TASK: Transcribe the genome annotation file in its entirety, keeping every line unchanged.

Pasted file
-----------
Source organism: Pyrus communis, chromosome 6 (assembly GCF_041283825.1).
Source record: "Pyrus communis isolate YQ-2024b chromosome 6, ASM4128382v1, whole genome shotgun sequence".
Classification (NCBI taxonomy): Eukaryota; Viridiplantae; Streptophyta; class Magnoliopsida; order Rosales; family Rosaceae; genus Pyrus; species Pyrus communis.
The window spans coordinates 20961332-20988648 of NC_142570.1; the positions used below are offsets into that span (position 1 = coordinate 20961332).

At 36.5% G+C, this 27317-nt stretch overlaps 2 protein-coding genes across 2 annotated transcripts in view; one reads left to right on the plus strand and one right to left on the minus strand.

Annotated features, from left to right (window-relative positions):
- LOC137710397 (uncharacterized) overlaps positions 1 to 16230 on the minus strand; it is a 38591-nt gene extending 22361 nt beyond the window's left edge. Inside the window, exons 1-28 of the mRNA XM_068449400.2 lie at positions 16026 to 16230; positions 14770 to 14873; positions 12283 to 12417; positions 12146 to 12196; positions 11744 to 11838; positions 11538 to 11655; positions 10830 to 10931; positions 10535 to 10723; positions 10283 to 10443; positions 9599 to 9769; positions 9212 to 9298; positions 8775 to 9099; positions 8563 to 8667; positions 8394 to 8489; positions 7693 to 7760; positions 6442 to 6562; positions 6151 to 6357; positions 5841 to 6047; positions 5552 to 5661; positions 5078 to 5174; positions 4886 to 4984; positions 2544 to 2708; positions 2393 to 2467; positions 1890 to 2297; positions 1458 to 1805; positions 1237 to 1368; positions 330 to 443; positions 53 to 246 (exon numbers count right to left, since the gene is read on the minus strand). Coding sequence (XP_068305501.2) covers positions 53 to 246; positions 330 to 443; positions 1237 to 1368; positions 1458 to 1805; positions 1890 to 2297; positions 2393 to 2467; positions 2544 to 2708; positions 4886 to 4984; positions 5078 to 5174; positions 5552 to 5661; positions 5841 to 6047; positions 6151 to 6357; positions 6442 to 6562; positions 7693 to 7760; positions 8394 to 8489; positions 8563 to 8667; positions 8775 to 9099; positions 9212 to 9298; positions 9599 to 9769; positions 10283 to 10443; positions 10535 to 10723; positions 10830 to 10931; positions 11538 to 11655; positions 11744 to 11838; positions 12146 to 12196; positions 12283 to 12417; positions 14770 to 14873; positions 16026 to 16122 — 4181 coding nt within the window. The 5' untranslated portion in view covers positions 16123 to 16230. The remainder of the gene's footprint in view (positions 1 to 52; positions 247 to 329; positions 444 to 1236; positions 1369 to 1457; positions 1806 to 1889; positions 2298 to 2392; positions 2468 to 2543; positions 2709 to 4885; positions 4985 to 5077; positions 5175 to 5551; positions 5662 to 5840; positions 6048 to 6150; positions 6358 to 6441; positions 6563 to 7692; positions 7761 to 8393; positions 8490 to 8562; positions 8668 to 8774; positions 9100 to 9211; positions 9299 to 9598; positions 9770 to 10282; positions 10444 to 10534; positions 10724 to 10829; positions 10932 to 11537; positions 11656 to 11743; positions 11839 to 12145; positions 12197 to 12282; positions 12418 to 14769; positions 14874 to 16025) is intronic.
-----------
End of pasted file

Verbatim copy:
Source organism: Pyrus communis, chromosome 6 (assembly GCF_041283825.1).
Source record: "Pyrus communis isolate YQ-2024b chromosome 6, ASM4128382v1, whole genome shotgun sequence".
Classification (NCBI taxonomy): Eukaryota; Viridiplantae; Streptophyta; class Magnoliopsida; order Rosales; family Rosaceae; genus Pyrus; species Pyrus communis.
The window spans coordinates 20961332-20988648 of NC_142570.1; the positions used below are offsets into that span (position 1 = coordinate 20961332).

At 36.5% G+C, this 27317-nt stretch overlaps 2 protein-coding genes across 2 annotated transcripts in view; one reads left to right on the plus strand and one right to left on the minus strand.

Annotated features, from left to right (window-relative positions):
- LOC137710397 (uncharacterized) overlaps positions 1 to 16230 on the minus strand; it is a 38591-nt gene extending 22361 nt beyond the window's left edge. Inside the window, exons 1-28 of the mRNA XM_068449400.2 lie at positions 16026 to 16230; positions 14770 to 14873; positions 12283 to 12417; positions 12146 to 12196; positions 11744 to 11838; positions 11538 to 11655; positions 10830 to 10931; positions 10535 to 10723; positions 10283 to 10443; positions 9599 to 9769; positions 9212 to 9298; positions 8775 to 9099; positions 8563 to 8667; positions 8394 to 8489; positions 7693 to 7760; positions 6442 to 6562; positions 6151 to 6357; positions 5841 to 6047; positions 5552 to 5661; positions 5078 to 5174; positions 4886 to 4984; positions 2544 to 2708; positions 2393 to 2467; positions 1890 to 2297; positions 1458 to 1805; positions 1237 to 1368; positions 330 to 443; positions 53 to 246 (exon numbers count right to left, since the gene is read on the minus strand). Coding sequence (XP_068305501.2) covers positions 53 to 246; positions 330 to 443; positions 1237 to 1368; positions 1458 to 1805; positions 1890 to 2297; positions 2393 to 2467; positions 2544 to 2708; positions 4886 to 4984; positions 5078 to 5174; positions 5552 to 5661; positions 5841 to 6047; positions 6151 to 6357; positions 6442 to 6562; positions 7693 to 7760; positions 8394 to 8489; positions 8563 to 8667; positions 8775 to 9099; positions 9212 to 9298; positions 9599 to 9769; positions 10283 to 10443; positions 10535 to 10723; positions 10830 to 10931; positions 11538 to 11655; positions 11744 to 11838; positions 12146 to 12196; positions 12283 to 12417; positions 14770 to 14873; positions 16026 to 16122 — 4181 coding nt within the window. The 5' untranslated portion in view covers positions 16123 to 16230. The remainder of the gene's footprint in view (positions 1 to 52; positions 247 to 329; positions 444 to 1236; positions 1369 to 1457; positions 1806 to 1889; positions 2298 to 2392; positions 2468 to 2543; positions 2709 to 4885; positions 4985 to 5077; positions 5175 to 5551; positions 5662 to 5840; positions 6048 to 6150; positions 6358 to 6441; positions 6563 to 7692; positions 7761 to 8393; positions 8490 to 8562; positions 8668 to 8774; positions 9100 to 9211; positions 9299 to 9598; positions 9770 to 10282; positions 10444 to 10534; positions 10724 to 10829; positions 10932 to 11537; positions 11656 to 11743; positions 11839 to 12145; positions 12197 to 12282; positions 12418 to 14769; positions 14874 to 16025) is intronic.